Digital Imaging and Communications in Medicine Print


Download the DICOM Conformance Statement here

Digital Imaging and Communications in Medicine (DICOM)
Digital Imaging and Communications in Medicine (DICOM) is a standard for handling, storing, printing, and transmitting information in medical imaging. It includes a file format definition and a network communications protocol. The communication protocol is an application protocol that uses TCP/IP to communicate between systems. DICOM files can be exchanged between two entities that are capable of receiving image and patient data in DICOM format. The National Electrical Manufacturers Association (NEMA) holds the copyright to this standard. It was developed by the DICOM Standards Committee, whose members are also partly members of NEMA. DICOM enables the integration of scanners, servers, workstations, printers, and network hardware from multiple manufacturers into a picture archiving and communication system (PACS). The different devices come with DICOM conformance statements which clearly state the DICOM classes they support. DICOM has been widely adopted by hospitals and is making inroads in smaller applications like dentists' and doctors' offices. DICOM is known as NEMA Standard PS3, and as ISO Standard 12052.

Parts of the DICOM Standard
The DICOM standard is divided into related but independent parts. Below you will find an overview of the 2008 version published in January 2008. Additions to the standard (Supplements and Change Proposals) since that publication are available through the DICOM website

History
DICOM is the third version of a standard developed by American College of Radiology (ACR) and National Electrical Manufacturers Association (NEMA).
In the beginning of the 1980s it was almost impossible for anyone other than manufacturers of computed tomography or magnetic resonance imaging devices to decode the images that the machines generated. Radiologists wanted to use the images for dose-planning for radiation therapy. ACR and NEMA joined forces and formed a standard committee in 1983. Their first standard, ACR/NEMA 300, was released in 1985. Very soon after its release, it became clear that improvements were needed. The text was vague and had internal contradictions.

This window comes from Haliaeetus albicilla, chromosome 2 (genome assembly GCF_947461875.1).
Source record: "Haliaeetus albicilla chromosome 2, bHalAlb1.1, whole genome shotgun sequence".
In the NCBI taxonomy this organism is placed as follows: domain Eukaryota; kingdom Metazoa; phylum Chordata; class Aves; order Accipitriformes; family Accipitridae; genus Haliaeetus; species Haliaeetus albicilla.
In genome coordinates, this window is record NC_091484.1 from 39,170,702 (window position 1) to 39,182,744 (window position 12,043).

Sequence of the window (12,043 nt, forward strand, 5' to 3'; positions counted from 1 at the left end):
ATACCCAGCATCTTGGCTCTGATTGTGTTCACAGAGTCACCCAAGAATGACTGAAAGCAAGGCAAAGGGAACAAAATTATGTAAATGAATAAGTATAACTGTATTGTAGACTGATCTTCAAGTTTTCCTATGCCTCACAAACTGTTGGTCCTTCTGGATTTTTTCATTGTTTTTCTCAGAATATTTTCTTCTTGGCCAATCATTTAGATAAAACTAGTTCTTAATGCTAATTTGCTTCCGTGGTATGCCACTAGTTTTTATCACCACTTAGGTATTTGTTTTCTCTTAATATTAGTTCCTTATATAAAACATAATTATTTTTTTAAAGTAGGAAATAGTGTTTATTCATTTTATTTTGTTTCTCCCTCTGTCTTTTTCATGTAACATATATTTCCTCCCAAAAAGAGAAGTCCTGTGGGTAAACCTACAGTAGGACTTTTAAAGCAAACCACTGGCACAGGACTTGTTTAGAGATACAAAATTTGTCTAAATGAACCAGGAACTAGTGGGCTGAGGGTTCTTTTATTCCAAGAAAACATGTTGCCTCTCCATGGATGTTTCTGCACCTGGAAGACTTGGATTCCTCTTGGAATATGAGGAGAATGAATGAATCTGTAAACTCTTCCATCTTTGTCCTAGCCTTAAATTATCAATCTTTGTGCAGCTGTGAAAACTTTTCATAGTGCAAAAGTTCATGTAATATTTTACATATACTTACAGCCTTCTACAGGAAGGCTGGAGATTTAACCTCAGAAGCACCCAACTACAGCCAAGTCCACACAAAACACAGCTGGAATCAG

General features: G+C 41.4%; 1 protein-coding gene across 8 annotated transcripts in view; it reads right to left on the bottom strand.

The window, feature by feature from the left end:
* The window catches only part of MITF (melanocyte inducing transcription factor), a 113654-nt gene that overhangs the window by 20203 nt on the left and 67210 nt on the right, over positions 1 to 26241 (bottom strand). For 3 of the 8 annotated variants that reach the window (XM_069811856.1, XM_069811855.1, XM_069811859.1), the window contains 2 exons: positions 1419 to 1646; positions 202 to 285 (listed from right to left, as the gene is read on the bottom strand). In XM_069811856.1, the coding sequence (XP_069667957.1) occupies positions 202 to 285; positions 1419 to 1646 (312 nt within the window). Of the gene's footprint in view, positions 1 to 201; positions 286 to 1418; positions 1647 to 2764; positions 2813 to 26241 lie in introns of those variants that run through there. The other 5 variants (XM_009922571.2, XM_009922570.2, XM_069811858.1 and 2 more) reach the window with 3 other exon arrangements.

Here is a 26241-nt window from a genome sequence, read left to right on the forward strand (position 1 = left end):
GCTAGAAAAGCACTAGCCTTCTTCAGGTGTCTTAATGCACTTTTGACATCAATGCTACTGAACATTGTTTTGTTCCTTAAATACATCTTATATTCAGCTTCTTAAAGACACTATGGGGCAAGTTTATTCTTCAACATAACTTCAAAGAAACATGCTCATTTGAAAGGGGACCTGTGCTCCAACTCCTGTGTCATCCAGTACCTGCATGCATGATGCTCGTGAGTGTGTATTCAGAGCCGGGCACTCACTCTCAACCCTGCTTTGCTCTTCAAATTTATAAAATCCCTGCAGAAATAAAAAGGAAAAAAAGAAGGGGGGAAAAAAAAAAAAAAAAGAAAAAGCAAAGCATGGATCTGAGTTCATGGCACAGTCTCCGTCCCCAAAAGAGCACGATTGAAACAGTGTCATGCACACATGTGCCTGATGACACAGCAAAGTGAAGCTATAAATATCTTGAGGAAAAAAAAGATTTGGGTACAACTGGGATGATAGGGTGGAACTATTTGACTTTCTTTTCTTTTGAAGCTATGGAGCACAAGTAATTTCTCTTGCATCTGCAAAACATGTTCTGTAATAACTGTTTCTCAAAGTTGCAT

In 1988 the second version was released. This version gained more acceptance among vendors. The image transmission was specified as over a dedicated 25 differential (EIA-485) pair cable. The first demonstration of ACR/NEMA V2.0 interconnectivity technology was held at Georgetown University, May 21-23, 1990. Six companies participated in this event, DeJarnette Research Systems, General Electric Medical Systems, Merge Technologies, Siemens Medical Systems, Vortech (acquired by Kodak that same year) and 3M. Commercial equipment supporting ACR/NEMA 2.0 was presented at the annual meeting of the Radiological Society of North America (RSNA) in 1990 by these same vendors. Many soon realized that the second version also needed improvement. Several extensions to ACR/NEMA 2.0 were created, like Papyrus (developed by the University Hospital of Geneva, Switzerland) and SPI, (Standard Product Interconnect, driven by Siemens Medical Systems and Philips Medical Systems).